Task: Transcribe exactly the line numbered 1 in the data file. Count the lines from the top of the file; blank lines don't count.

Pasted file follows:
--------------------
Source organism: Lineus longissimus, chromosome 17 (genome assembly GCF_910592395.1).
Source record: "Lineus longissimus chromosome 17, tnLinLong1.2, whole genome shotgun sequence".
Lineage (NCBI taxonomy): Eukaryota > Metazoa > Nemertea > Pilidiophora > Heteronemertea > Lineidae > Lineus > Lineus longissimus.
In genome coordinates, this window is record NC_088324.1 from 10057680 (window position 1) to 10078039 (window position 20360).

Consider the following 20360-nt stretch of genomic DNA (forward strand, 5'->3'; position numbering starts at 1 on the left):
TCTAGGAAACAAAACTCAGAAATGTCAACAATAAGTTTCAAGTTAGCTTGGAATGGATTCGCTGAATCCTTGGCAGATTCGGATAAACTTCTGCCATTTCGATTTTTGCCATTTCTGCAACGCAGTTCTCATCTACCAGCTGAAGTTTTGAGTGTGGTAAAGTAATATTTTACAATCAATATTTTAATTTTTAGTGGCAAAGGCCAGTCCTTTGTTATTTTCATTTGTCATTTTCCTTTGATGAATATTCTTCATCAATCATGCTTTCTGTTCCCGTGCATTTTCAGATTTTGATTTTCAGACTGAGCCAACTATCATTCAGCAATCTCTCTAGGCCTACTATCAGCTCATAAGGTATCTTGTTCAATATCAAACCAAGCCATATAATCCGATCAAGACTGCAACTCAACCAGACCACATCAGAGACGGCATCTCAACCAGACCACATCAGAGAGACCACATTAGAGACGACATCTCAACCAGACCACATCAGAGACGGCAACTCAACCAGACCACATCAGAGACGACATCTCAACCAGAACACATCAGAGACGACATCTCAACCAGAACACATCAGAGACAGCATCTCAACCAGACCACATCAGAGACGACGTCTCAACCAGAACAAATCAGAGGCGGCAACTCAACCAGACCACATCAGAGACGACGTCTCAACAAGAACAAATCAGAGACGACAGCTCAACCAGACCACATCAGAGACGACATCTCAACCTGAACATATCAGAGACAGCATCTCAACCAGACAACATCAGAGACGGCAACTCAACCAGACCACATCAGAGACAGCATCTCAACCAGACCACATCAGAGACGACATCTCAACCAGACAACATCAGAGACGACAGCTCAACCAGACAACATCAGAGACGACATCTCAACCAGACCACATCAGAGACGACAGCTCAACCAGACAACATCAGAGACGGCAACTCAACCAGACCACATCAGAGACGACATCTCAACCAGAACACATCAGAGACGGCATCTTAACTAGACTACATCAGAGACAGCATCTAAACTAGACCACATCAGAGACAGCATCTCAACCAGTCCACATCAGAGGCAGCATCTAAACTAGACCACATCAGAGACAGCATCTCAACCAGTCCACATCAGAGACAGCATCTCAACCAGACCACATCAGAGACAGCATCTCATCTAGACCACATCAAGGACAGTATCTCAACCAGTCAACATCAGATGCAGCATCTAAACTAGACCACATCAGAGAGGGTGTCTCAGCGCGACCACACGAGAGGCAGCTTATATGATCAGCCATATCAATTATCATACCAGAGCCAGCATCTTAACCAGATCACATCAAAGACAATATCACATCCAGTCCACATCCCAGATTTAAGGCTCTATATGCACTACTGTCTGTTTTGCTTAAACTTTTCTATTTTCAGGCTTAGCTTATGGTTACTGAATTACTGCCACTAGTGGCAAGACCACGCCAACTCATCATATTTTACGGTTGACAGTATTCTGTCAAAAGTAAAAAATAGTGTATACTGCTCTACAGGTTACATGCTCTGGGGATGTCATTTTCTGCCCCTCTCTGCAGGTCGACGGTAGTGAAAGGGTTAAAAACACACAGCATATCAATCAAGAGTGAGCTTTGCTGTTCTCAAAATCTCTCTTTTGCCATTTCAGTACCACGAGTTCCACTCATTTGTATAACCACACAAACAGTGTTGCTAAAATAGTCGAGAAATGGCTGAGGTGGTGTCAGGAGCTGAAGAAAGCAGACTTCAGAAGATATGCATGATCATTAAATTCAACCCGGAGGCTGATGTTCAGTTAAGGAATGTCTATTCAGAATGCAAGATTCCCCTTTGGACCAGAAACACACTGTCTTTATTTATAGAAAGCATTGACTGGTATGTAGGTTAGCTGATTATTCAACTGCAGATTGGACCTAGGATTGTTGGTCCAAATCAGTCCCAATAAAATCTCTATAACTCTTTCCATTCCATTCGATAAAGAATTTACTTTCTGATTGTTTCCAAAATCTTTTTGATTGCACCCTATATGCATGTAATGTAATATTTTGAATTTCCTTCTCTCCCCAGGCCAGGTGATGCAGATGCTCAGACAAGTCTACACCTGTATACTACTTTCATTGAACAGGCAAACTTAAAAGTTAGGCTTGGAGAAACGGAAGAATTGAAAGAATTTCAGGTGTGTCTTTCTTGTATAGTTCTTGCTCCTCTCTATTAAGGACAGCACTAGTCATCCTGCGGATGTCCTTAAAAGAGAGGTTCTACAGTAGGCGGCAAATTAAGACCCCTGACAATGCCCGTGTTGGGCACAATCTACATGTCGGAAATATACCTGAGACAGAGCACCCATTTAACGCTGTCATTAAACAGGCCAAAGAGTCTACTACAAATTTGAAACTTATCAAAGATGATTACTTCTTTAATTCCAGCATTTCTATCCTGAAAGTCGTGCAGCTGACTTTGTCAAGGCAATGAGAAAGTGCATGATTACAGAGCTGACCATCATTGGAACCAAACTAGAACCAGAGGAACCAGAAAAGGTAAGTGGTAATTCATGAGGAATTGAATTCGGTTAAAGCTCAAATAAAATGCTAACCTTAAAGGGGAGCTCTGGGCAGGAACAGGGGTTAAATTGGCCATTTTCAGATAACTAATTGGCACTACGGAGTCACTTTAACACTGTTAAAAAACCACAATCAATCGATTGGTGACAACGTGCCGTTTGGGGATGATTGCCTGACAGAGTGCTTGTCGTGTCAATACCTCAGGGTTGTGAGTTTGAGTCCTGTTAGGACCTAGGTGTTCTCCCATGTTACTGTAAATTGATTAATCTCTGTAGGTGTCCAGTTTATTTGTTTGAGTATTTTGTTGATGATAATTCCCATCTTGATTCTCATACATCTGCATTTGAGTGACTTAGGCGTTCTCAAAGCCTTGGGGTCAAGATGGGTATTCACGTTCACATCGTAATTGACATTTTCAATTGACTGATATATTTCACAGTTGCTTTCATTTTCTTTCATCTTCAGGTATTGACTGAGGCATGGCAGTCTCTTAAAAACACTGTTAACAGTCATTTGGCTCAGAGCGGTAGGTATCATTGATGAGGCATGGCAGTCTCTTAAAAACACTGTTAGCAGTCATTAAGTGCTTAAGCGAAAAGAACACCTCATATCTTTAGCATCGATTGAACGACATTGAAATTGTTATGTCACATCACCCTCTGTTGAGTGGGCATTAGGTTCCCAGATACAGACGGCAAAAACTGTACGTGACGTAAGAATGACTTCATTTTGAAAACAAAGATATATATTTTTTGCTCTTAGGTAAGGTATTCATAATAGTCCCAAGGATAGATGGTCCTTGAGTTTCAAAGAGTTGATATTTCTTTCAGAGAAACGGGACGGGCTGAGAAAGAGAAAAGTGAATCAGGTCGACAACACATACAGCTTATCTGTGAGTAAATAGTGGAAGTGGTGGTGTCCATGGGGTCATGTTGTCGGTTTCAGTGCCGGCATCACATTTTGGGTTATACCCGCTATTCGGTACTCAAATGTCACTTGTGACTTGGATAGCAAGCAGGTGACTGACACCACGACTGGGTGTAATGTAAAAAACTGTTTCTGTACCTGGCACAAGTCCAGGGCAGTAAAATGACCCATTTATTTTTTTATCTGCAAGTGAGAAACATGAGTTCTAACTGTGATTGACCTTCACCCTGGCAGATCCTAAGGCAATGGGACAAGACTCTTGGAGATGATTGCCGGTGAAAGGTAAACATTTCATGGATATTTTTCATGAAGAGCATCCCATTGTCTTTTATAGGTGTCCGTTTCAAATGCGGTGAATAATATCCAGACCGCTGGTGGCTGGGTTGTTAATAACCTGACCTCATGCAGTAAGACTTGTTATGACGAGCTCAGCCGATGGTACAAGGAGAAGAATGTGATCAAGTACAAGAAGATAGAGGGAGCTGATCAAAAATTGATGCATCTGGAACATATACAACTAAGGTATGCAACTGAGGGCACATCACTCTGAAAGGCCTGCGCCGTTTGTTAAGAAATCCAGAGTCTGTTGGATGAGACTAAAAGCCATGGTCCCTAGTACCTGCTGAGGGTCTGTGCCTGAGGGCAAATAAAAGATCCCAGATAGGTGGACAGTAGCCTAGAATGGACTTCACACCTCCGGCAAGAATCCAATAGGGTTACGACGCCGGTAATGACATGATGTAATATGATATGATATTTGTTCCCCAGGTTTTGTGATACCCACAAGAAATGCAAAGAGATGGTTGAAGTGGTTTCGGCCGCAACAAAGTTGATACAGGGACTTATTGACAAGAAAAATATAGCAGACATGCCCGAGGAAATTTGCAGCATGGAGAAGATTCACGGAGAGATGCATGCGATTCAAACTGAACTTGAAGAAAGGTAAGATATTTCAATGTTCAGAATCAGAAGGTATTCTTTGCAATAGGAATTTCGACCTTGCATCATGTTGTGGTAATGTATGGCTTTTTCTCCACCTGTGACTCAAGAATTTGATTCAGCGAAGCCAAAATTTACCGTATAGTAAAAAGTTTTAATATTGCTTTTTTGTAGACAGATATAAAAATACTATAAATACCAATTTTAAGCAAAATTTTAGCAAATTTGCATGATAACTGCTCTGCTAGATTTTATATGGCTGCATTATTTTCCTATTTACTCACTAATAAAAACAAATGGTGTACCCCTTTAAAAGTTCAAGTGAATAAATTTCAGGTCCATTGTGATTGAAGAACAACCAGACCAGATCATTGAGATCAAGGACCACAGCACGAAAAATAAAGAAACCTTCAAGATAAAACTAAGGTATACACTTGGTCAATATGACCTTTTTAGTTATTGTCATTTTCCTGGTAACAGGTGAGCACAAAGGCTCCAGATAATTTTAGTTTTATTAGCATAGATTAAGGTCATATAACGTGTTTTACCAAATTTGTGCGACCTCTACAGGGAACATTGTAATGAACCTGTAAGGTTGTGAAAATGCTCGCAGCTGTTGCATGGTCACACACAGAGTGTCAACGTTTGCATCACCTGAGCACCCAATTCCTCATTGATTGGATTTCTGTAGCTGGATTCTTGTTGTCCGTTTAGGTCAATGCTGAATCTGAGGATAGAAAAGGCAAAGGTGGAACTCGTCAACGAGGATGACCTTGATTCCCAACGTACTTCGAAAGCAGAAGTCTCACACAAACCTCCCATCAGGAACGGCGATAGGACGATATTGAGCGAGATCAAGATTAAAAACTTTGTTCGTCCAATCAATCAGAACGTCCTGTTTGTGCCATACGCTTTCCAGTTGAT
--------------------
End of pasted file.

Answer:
Source organism: Lineus longissimus, chromosome 17 (genome assembly GCF_910592395.1).